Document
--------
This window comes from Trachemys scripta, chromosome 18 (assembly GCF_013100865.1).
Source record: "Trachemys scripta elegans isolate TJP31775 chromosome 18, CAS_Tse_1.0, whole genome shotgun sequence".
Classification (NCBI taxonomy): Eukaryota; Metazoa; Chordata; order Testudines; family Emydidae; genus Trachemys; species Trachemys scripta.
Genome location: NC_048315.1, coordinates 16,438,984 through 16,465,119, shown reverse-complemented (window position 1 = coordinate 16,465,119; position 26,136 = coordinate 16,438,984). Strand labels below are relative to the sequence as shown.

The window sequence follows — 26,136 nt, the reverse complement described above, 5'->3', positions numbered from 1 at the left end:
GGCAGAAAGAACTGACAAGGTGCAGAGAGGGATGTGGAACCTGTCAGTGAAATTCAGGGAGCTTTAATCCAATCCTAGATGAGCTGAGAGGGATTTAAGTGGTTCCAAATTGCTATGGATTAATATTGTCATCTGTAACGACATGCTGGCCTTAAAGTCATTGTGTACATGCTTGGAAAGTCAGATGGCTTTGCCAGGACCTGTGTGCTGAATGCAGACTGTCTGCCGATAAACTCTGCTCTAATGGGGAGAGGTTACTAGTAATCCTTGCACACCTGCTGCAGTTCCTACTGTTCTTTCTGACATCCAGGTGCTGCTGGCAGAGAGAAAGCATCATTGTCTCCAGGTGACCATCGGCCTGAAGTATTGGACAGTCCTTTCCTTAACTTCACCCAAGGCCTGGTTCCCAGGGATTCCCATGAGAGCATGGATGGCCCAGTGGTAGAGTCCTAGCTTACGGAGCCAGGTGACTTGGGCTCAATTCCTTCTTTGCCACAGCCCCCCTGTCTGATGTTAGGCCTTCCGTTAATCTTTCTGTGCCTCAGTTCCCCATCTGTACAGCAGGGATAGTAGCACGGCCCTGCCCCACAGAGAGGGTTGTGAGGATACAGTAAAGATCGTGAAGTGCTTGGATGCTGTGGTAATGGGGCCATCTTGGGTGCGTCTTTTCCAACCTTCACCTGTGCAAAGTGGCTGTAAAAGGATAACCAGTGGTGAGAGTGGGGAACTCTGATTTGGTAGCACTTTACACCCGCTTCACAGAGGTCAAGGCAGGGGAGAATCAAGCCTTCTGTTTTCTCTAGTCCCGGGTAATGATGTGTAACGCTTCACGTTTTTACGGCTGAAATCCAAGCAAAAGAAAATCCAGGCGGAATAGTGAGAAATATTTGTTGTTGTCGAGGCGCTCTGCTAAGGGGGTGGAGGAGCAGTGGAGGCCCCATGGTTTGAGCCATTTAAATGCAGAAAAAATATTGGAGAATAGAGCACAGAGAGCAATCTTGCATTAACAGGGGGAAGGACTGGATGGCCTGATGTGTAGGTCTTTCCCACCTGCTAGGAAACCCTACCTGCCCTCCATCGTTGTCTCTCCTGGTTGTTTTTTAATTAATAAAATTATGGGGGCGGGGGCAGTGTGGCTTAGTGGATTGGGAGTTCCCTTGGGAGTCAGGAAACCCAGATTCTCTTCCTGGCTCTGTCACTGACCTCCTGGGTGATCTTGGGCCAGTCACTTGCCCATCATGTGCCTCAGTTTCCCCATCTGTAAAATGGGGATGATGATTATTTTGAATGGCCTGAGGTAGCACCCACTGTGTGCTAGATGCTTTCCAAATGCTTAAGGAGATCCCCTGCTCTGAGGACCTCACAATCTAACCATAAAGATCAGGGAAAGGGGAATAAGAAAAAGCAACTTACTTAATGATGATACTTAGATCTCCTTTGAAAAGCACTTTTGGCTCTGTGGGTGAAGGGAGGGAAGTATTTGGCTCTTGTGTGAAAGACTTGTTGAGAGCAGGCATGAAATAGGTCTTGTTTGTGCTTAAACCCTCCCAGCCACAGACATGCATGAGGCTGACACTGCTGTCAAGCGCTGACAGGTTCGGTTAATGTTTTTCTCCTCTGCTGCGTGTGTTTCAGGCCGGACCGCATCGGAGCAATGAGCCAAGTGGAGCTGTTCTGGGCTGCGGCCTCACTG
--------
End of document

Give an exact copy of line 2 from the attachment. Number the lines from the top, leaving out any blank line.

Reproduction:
Source record: "Trachemys scripta elegans isolate TJP31775 chromosome 18, CAS_Tse_1.0, whole genome shotgun sequence".